Restricted free agents are valuable commodities for teams to have because they are cost controlled. Before the 2004-2005 lockout, players had few rights before they hit the age of 29 or 30, now those rights last through 25. This means that RFAs are a valuable commodity for teams to have and ones that they usually want to protect at all costs.
The reason RFAs are so valuable is they are cost controlled. Teams can hold them hostage and basically force them to sign a contract that is good for the team because it is well under market value. If a team does decide to trade a player, they can hold onto that player until the perfect deal comes along because the player player does not have the ability to just walk away at the end of their contract.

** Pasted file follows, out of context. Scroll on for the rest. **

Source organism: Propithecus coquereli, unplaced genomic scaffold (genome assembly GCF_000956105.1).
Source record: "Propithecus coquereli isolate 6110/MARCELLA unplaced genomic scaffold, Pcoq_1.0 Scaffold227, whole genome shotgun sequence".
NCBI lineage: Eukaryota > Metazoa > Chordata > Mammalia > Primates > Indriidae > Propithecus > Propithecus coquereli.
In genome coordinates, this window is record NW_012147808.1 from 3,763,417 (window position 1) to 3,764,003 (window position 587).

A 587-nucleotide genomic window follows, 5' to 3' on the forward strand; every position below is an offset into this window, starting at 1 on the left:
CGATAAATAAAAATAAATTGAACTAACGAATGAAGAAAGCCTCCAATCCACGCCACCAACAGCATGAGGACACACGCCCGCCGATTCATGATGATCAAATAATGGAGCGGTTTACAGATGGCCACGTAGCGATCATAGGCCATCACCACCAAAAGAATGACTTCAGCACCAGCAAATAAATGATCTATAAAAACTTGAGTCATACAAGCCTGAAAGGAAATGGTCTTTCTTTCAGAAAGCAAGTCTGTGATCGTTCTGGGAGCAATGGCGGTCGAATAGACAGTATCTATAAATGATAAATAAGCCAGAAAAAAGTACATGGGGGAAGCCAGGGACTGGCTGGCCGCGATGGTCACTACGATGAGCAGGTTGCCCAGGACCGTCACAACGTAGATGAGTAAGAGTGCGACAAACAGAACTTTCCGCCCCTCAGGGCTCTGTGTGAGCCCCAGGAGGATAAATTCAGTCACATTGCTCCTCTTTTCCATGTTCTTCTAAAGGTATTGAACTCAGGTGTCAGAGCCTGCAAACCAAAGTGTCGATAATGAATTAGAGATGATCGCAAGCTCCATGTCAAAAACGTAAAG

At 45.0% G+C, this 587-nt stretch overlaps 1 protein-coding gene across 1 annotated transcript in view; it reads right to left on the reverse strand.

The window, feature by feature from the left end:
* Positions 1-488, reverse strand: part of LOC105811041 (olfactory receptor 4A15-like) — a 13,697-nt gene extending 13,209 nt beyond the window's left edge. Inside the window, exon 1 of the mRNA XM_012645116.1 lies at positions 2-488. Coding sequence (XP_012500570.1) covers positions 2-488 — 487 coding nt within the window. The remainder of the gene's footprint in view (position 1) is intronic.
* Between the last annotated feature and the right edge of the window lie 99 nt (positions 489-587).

The NHL did think they had a way to give RFAs more rights with offersheets, but since the summer of Kevin Lowe there have been few offersheets. This is a shame because they are one of the best ways to force a rival into paying a player slightly more than their team budgeted for the player to only make a specific amount.
RFAs are valuable to their teams because they are cost controlled players. For some of their best years teams have the ability to sign them for well under market value. If a team plays it right, they can lock a player up for all their prime years for under market value. This is why teams love their RFAs and try to get the good ones signed for long-term as early as possible.